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Choice Of Law Clause
A choice of law clause[1] or proper law clause[2] is a term of a contract in which the parties specify that any dispute arising under the contract shall be determined in accordance with the law of a particular jurisdiction.[3]Contents1 Explanation 2 References 3 Further reading 4 See alsoExplanation[edit] As business transactions and contractual obligations may cross jurisdictional borders within a nation, as well as international borders, both physically and electronically, choice of law issues may arise in the event that it is necessary to interpret the terms of a contract or in the event of litigation over a contract dispute. As laws vary between jurisdictions, it is possible that contract terms could be interpreted differently between jurisdictions, or that portions of a contract that are enforceable in one jurisdiction would not be enforceable under the laws of another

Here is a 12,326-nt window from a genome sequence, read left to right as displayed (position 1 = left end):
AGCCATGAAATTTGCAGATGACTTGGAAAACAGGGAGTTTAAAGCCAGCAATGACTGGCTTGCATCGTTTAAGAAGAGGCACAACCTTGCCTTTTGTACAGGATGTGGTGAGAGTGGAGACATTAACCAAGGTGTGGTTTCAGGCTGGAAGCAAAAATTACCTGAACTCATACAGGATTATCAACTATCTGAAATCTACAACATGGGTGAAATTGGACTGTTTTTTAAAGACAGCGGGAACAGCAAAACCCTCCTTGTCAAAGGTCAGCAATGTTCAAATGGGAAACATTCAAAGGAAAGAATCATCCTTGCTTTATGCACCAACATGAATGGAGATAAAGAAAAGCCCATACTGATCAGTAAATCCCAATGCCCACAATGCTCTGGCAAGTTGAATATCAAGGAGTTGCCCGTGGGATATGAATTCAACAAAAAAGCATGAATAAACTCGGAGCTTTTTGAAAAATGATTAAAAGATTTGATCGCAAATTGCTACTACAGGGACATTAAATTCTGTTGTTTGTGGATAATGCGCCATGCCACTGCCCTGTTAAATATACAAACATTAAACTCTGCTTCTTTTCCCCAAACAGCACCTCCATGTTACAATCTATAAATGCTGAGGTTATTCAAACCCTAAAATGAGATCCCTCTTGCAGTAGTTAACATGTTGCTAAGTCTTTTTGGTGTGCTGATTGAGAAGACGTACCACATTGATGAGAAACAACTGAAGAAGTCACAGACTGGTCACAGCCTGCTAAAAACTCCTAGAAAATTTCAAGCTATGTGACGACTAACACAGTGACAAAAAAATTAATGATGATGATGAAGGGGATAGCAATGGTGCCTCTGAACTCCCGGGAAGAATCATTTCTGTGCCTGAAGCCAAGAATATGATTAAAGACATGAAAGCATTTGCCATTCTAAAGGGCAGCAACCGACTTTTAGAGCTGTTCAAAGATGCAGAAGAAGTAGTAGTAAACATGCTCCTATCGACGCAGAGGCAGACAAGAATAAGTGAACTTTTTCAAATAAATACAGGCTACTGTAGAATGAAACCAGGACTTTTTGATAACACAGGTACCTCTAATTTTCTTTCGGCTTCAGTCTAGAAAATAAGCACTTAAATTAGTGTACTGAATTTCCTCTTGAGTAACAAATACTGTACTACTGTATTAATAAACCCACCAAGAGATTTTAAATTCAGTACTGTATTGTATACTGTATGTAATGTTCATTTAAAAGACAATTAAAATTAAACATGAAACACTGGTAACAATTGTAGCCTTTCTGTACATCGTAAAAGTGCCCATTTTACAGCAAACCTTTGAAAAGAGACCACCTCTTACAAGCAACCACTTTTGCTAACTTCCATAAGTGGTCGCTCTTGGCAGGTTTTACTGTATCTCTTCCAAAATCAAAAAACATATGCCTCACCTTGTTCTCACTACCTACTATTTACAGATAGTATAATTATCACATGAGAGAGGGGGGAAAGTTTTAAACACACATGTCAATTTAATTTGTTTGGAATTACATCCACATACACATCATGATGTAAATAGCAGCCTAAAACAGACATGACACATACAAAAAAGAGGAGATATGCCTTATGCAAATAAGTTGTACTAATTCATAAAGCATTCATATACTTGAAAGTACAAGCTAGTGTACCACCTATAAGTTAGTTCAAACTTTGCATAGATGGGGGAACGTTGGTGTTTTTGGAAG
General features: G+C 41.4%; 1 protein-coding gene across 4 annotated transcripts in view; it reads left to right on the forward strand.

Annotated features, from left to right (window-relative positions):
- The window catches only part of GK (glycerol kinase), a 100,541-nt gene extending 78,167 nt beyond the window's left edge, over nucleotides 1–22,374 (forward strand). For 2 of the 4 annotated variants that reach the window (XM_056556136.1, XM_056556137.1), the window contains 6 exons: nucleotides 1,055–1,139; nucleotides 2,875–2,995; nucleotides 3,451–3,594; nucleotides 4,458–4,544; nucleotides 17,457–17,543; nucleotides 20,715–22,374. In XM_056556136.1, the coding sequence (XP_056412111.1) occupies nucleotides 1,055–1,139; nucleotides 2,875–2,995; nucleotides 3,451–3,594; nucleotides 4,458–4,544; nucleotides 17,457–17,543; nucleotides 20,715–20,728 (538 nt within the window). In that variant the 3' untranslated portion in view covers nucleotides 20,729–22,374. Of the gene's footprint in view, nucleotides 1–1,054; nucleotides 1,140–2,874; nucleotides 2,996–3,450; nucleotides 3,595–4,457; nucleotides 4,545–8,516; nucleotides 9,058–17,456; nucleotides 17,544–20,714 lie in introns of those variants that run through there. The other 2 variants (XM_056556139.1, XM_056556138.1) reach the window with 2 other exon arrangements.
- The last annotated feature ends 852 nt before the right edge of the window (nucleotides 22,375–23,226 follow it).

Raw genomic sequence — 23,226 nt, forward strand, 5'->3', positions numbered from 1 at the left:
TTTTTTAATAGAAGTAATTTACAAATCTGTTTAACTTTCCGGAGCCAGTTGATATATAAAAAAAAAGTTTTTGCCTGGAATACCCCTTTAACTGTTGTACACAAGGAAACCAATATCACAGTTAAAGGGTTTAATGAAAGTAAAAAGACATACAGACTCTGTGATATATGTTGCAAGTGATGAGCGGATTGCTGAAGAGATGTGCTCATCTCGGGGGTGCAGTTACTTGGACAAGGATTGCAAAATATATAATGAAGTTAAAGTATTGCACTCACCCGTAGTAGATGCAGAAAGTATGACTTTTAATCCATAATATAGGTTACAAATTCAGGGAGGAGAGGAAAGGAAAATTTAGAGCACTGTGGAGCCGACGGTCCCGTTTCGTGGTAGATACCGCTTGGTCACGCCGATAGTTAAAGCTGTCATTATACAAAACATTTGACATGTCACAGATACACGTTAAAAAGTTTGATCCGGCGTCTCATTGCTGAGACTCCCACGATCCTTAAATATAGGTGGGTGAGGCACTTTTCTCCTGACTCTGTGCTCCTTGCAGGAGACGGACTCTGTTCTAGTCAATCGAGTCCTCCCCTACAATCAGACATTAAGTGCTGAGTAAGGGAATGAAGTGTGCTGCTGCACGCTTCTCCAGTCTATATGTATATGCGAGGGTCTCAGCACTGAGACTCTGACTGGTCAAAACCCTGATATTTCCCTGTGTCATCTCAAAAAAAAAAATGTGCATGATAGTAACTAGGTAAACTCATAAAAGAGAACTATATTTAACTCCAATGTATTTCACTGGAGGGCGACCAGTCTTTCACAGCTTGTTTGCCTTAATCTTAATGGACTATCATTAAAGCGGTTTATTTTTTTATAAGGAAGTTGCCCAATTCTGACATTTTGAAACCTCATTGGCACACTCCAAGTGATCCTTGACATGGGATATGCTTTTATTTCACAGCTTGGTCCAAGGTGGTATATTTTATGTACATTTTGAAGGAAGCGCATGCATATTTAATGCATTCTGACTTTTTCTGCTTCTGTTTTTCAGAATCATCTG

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Dépeçage
In law, dépeçage is a conflict of laws where different issues within a case may be governed by the laws of different states. In common law countries dépeçage usually means a single contract which provides that different parts of the contract shall be governed by different laws.[1] In the United States, "depecage choice of law theory" is where the court considers disagreement among states over which rule of law is applicable to each issue.[2] The concept originated in civil law countries, but has also been adopted in common law countries such as the United Kingdom
United Kingdom
and Ireland pursuant to the Rome Convention on the law applicable to contractual obligations (Article 3(1)). In practice, it is relatively rare for a contract to have more than one expressly chosen governing law
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Forum Selection Clause
A forum selection clause (sometimes called a dispute resolution clause, choice of court clause, jurisdiction clause or an arbitration clause, depending upon its form) in a contract with a conflict of laws element allows the parties to agree that any disputes relating to that contract will be resolved in a specific forum